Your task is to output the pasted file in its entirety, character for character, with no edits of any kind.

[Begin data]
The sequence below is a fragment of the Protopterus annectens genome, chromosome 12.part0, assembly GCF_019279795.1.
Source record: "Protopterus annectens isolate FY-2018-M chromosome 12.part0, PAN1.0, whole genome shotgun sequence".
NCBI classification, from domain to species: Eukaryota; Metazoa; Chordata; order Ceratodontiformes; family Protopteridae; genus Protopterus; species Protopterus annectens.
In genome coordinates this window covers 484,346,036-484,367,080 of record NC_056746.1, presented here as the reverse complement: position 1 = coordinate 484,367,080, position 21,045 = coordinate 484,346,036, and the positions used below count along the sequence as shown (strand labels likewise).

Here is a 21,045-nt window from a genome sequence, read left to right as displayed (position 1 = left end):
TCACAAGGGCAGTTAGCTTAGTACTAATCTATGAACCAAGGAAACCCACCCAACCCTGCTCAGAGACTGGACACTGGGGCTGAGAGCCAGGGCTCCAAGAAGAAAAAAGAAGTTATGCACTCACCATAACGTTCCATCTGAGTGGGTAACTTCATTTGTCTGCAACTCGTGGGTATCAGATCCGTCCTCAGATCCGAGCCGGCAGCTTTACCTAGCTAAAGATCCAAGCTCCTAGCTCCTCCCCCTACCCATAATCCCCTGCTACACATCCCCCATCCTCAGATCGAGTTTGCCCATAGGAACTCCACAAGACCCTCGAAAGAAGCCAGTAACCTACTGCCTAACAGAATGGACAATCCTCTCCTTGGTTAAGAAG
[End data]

The sequence below is a fragment of the Protopterus annectens genome, chromosome 12.part0, assembly GCF_019279795.1.
Source record: "Protopterus annectens isolate FY-2018-M chromosome 12.part0, PAN1.0, whole genome shotgun sequence".
NCBI classification, from domain to species: Eukaryota; Metazoa; Chordata; order Ceratodontiformes; family Protopteridae; genus Protopterus; species Protopterus annectens.
In genome coordinates this window covers 484,346,036-484,367,080 of record NC_056746.1, presented here as the reverse complement: position 1 = coordinate 484,367,080, position 21,045 = coordinate 484,346,036, and the positions used below count along the sequence as shown (strand labels likewise).

Here is a 21,045-nt window from a genome sequence, read left to right as displayed (position 1 = left end):
TCACAAGGGCAGTTAGCTTAGTACTAATCTATGAACCAAGGAAACCCACCCAACCCTGCTCAGAGACTGGACACTGGGGCTGAGAGCCAGGGCTCCAAGAAGAAAAAAGAAGTTATGCACTCACCATAACGTTCCATCTGAGTGGGTAACTTCATTTGTCTGCAACTCGTGGGTATCAGATCCGTCCTCAGATCCGAGCCGGCAGCTTTACCTAGCTAAAGATCCAAGCTCCTAGCTCCTCCCCCTACCCATAATCCCCTGCTACACATCCCCCATCCTCAGATCGAGTTTGCCCATAGGAACTCCACAAGACCCTCGAAAGAAGCCAGTAACCTACTGCCTAACAGAATGGACAATCCTCTCCTTGGTTAAGAAG